A response to Beck’s comments came from the head of the conservative parliamentary fraction, Volker Kauder, who fulsomely stressed the importance of a debate over the “new socially deprived class.” He regarded the term “underclass” for such people as inappropriate and strictly rejected it. “This expression stigmatises and ensures that one can no longer reach these people. I prefer to speak of people with social and integration problems,” Kauder continued, and demanded “concrete assistance with integration.”
While politicians were arguing about the term “underclass,” the president of the German Chamber for Industry and Commerce, Ludwig George Braun, intervened in the debate to warn against any increase in social security benefits for the unemployed and the poor. The problem had to be tackled “at the root,” he emphasised and that means “more education and not more social welfare payments.” According to Braun the plight of those condemned to long-term unemployment and poverty has its origins in “an inheritance over decades of bad education.”
In light of the obvious responsibility of the Schröder-Fischer government for this situation, the outgoing chair of the German Trade Union Federation (DGB), Ursula Engelen Kefer, referred to that government’s “misplaced labour policy.” Kefer told German radio that the expansion of 400 euro (US$505) low-wage jobs and so-called “one-man companies” under the SPD and Greens had helped to expand “the low wage sector and poverty.”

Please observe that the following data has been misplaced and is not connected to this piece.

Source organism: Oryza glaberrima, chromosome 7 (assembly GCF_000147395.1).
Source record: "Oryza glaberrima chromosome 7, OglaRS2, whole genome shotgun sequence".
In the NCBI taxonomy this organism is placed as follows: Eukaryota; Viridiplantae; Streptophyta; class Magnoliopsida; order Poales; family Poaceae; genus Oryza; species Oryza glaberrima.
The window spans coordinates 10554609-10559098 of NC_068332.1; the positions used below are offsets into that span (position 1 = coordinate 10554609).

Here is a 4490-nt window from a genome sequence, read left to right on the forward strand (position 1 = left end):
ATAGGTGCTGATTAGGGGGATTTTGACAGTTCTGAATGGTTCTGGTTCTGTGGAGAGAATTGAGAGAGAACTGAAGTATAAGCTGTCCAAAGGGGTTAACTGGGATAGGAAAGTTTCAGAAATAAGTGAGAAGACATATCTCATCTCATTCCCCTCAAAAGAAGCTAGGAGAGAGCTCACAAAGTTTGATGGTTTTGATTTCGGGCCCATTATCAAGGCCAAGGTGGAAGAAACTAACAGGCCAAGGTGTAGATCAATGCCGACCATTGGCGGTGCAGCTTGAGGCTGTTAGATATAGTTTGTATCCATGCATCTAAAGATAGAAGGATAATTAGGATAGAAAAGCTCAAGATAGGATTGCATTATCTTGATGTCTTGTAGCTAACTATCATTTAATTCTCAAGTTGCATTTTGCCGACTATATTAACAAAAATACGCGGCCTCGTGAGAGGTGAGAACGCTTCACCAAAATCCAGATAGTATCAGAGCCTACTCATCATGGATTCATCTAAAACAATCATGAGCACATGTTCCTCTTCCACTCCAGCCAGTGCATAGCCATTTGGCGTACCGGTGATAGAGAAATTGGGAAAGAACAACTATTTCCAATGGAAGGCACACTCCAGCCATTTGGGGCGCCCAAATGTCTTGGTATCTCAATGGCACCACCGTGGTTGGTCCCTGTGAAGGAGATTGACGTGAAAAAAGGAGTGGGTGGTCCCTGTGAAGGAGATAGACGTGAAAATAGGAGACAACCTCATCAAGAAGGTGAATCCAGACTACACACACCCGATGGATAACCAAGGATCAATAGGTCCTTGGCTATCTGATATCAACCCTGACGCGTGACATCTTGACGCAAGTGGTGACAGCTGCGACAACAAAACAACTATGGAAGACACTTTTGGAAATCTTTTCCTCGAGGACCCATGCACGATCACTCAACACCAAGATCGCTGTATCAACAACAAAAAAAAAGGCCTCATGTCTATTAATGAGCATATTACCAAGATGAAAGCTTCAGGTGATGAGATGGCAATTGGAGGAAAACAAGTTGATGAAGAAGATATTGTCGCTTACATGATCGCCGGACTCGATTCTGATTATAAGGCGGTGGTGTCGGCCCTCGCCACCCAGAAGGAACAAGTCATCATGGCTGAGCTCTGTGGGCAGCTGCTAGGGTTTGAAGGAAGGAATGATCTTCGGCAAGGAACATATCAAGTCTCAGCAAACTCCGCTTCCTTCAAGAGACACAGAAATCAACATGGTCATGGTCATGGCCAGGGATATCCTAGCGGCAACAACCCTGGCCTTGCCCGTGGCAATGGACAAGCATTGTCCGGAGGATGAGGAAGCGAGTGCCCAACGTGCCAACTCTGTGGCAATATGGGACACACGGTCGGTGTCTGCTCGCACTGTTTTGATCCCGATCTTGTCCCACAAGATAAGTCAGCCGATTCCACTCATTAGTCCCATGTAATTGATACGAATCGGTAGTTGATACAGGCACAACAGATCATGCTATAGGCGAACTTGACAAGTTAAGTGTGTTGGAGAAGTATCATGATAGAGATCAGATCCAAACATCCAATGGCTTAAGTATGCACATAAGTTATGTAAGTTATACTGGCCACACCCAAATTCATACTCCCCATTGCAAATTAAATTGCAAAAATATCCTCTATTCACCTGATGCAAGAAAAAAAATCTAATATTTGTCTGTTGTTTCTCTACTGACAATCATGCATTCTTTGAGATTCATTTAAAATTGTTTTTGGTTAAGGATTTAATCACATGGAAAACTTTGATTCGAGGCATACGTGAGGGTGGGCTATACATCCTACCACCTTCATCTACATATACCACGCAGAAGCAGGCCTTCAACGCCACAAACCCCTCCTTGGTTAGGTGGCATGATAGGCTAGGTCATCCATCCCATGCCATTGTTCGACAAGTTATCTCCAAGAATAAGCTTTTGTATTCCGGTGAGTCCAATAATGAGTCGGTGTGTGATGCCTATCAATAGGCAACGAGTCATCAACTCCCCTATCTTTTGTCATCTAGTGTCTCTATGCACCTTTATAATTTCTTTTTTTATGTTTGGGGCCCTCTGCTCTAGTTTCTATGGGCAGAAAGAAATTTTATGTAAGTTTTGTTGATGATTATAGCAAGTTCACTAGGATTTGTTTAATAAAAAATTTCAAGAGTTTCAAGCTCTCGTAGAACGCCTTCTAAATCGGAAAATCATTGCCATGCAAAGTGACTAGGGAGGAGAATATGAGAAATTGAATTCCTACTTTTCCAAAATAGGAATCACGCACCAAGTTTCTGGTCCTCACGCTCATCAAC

Kefer failed to mention, however, that the trade unions had largely supported all the social cuts incorporated in Agenda 2010. Instead she declared that as a member of the SPD’s executive committee she was very pleased that her party was now beginning to address the problem. Another SPD deputy, Otmar Schreiner, who is speaker of the SPD working group for employee issues, made similar comments. He also spoke of a hopeful step being made by the SPD.Fear of radicalization
In fact, the entire debate is politically farcical because the figures revealed by the FES study—based on what we know so far—are neither new nor surprising. The real reason for the phoney display of concern on the part of the politicians is due to the fact that the political consequences of the social crisis in Germany are increasingly obvious. Broad sections of the working population are turning away from the traditional parties.
Since the start of the “grand coalition” between the Social Democrats and Christian Democrats (CDU) at the end of last year—in fact, a conspiracy against the German working class—the two parties have lost a total of nearly 40,000 members. Since German reunification in 1990 the SPD has lost more than 40 percent of its membership (over 400,000).
In Senate elections held last month in Berlin, the SPD was able to improve its share of the vote by around one percent. However, when one takes into account the drastic decline in voter turnout, the party actually lost 57,718 votes. In elections in the state of Mecklenburg-Western Pomerania the SPD lost a total of 146,806 votes and in the national elections one year ago a total of 2.3 million votes.